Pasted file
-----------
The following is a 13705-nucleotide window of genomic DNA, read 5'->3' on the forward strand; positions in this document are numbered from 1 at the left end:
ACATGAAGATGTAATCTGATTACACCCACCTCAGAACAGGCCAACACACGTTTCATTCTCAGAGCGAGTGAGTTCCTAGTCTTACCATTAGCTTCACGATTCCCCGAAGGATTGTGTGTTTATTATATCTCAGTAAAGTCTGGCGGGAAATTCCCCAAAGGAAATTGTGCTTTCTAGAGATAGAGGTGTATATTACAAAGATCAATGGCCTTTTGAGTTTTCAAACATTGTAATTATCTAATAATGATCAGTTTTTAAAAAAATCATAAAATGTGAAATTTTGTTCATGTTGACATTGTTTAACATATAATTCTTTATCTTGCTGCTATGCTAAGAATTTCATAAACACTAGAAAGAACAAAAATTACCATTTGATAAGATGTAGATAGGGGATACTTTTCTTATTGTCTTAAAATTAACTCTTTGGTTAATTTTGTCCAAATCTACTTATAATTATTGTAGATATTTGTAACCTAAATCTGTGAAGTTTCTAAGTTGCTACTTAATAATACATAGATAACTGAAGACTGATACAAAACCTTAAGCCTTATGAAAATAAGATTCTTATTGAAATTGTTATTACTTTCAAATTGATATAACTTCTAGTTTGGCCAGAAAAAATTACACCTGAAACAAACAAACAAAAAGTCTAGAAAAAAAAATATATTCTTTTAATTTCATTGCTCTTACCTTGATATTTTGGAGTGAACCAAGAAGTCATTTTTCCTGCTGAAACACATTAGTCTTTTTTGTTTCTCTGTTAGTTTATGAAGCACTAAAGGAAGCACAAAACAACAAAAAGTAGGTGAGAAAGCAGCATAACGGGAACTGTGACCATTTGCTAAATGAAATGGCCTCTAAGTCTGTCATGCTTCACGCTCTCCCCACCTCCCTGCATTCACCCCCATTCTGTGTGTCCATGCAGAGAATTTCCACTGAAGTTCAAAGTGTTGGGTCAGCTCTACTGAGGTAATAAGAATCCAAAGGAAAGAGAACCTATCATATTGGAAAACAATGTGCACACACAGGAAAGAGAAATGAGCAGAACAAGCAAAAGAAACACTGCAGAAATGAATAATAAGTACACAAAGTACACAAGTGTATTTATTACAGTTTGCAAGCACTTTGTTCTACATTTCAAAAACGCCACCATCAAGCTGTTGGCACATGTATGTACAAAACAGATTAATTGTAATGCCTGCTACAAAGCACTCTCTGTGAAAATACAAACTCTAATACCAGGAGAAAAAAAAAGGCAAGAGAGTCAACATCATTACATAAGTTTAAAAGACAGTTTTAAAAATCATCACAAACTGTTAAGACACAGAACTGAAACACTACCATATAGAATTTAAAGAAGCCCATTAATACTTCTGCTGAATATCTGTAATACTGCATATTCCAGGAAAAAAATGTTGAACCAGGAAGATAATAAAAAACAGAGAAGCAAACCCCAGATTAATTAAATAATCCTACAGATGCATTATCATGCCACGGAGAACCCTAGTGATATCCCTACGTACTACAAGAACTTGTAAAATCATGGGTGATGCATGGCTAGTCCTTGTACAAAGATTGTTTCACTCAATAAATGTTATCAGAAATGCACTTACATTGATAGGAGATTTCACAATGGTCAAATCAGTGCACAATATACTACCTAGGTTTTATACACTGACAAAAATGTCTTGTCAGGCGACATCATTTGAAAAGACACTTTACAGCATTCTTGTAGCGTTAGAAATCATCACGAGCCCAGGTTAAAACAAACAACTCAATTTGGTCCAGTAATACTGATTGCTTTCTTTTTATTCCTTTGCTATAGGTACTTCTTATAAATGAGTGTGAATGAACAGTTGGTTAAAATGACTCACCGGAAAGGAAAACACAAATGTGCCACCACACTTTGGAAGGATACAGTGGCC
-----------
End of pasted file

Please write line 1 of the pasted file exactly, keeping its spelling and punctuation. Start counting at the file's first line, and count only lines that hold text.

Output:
The following is a 13705-nucleotide window of genomic DNA, read 5'->3' on the forward strand; positions in this document are numbered from 1 at the left end: